Apps Manager: Designing Pivotal Cloud Foundry's (PCF) UI experience
Apps Manager (AM) is Pivotal Cloud Foundry's UI for enterprise app developers. Its vision: Make it easy and simple for app developers to deploy, manage, and monitor their apps in PCF.
For the 60+ customers using the UI today, Apps Manager was likely the first encounter their app developers had with PCF, and continues to be one of the main developer tools (other than the cf CLI) for monitoring and managing their apps.
What I Did
conducted 2 discovery research initiatives at customer sites
completed 11 UX research initiatives
designed 30+ shipped UI features
interviewed ~40 Apps Manager users
onboarded and paired with a college design intern
Case Study - Designing a polyhierarchal Apps Manager
Apps Manager was developed with one major assumption: a user only has apps in one foundation, because customers only need one foundation each.
Fast forward a handful of years, and Pivotal found out customers are regularly using multiple foundations (for security, locality, stability).
🗂️🗂️🗂️ It’s like if you had several Google Drives. To view or update a specific file that’s saved in multiple Drives, you’d have to log into each Google account to access the file in that Drive. 🗂️🗂️🗂️
For users who had apps in multiple (2-70) foundations, they'd have to log in and log back out of Apps Manager... Per. Foundation. 😱 And/or open up separate tab instances to see everything at once.
How might we…. give app developer and system administrators access to their apps across all the foundations they have access to?
Over the course of eight weeks, we designed a solution that:
introduced a new level of hierarchy (foundations) to Apps Manager
vastly improved the power and accuracy of search
has a new home experience
enables app developers to navigate quickly to their desired app, service, space, or org regardless of which foundation the object lives in
. . .
I paired with my team’s PM to compile various customer and stakeholder inputs into a Feature Narrative outlining the scope, purpose, and problem this feature will solve.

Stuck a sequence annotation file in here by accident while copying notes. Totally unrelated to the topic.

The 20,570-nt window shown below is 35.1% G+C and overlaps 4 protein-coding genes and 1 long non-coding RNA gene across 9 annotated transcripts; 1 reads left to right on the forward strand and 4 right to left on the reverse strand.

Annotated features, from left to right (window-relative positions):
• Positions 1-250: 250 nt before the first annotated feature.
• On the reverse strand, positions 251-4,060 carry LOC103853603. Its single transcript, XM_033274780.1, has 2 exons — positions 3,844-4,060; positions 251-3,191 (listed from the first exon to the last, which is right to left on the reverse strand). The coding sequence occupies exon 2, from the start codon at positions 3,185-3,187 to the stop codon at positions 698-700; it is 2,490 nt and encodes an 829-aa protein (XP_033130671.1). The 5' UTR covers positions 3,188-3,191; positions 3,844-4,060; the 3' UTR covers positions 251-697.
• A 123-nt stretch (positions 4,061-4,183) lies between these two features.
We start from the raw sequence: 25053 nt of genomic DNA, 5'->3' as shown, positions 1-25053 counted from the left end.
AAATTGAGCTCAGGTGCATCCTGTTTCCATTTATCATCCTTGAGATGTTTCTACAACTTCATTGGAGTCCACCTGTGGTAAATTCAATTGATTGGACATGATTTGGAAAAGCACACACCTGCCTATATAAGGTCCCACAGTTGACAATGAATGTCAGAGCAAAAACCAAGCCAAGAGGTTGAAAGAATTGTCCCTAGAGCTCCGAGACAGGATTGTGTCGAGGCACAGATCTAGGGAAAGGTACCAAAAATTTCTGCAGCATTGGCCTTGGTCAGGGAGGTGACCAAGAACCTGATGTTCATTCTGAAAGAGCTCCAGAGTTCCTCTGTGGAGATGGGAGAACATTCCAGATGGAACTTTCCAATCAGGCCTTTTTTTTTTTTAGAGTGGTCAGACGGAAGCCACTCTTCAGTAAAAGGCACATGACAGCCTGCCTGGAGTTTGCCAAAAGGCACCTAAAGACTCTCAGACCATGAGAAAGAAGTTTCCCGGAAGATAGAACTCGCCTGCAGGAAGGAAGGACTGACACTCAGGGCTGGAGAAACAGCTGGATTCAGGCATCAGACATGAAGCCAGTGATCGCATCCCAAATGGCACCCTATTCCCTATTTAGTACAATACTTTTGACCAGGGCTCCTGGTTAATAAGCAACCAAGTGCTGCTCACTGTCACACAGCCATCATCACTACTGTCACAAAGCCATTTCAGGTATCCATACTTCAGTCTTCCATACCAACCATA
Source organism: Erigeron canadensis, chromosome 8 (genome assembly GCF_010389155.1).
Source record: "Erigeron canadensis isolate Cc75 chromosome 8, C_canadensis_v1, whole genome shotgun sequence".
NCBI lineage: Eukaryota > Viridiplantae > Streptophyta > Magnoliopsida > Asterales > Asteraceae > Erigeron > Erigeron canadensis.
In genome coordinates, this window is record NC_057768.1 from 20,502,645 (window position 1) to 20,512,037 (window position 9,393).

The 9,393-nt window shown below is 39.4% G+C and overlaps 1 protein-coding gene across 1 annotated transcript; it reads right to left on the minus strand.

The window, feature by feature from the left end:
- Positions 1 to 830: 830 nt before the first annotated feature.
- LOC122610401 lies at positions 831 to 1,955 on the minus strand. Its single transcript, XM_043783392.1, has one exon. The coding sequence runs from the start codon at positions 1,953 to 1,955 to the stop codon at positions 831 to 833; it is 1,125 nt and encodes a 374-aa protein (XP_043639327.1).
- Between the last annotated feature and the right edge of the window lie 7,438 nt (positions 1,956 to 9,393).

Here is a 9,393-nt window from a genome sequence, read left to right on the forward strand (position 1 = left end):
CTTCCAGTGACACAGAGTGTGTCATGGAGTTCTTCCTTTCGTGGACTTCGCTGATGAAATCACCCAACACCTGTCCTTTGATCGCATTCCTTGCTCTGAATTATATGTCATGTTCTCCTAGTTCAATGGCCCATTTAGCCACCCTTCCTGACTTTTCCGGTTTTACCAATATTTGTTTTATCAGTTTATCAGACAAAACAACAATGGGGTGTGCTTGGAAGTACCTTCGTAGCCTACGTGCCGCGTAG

We identified the two personas that our solution would serve.
After we identified our personas, we spent time exploring their workflows and goals and drafted Concept Scenarios + Workflows to further define feature scope.
We also leveraged our App Developer Journey Map to align around user needs
We began whiteboarding early design concepts…
…and digitized promising designs into wireframes for more design exploration and iteration. Once we converged on the designs we wanted to test, I created higher-fidelity mock-ups for prototype testing.
Concurrent with prototype preparation, I wrote a Usability Testing plan that includes Design Goals, Prototype Goals, etc.
Number of tests: 3
Total number of Participants: 4-5 per test
Effort: 4-6 weeks of recruitment, prototype iteration, testing, synthesis, decision-making
Video call, so user can share her/his screen during the prototype portion
One participant, one interviewer, one note taker per session (sometimes w/1 passive viewer)
30 min per test: includes a short briefing, interview questions, prototype test, and closing questions.
Type of participant: Pivots who use Apps Manager (e.g. PEZ, IAD, Marketing, etc.)
. . .
Prototype 1: Multi-Foundation Search
Description: Test the UX of an Apps Manager search that can access multiple foundations.
- The search grid was easily understood and scanned.
- However, only one tester went straight to search, the other 4 (+ two Apps Manager developers) opted for clicking to find the app
. . .
Prototype 2: New Homepage
Description: Co-create the ideal homepage with the user - understanding reasoning and workflows that prompt their decisions
- 4/5 users had trouble differentiating between being on an org page or space page. Strong signal that the two pages are easily confused.
- 2/5 users said an event stream would be the first thing they look for.
. . .
Prototype 3: Multi-Foundation Search + New Homepage
Description: Give the tester a clickable prototype with a new homepage + search, combined.
- This design gives users easy access to apps, regardless of location, and information about those apps?
- Users easily notice and quickly want to leverage “recent apps” s/he has access to
After several rounds of testing, note-taking, and synthesis, we converged on the designs that fit the desired feature scope and successfully fulfilled the user scenarios.
I refined the winning designs into smaller design bits for engineering to work on and deliver:
a. Homepage for single foundation (new)
b. Homepage for multiple foundations (new)
c. Multi-object Search, across Foundations (new)
e. Breadcrumbs, including the Foundation level (new)
. . .
🎉 Apps Manager has a polyhierarchical IA that enables app developers to navigate quickly to their desired app, service, space, or org regardless of which foundation the object lives in!
Moving a UI experience from awareness of (1 * x objects) to (n * x objects) is not an easy design problem to solve, when x = 1 - 10,000 and n = 1 - 100. IA decisions that assumed finite x of objects could live in a tree IA structure and be searched, indexed, filtered, and displayed quickly become outdated when that xis exponentially increased. During this project, I depended a lot on typical Navigation: You-Are-Here markers such as:
abbreviated search results
object-specific large search
several levels of headings
simplification of global navigation so that each item became more visually prominent when selected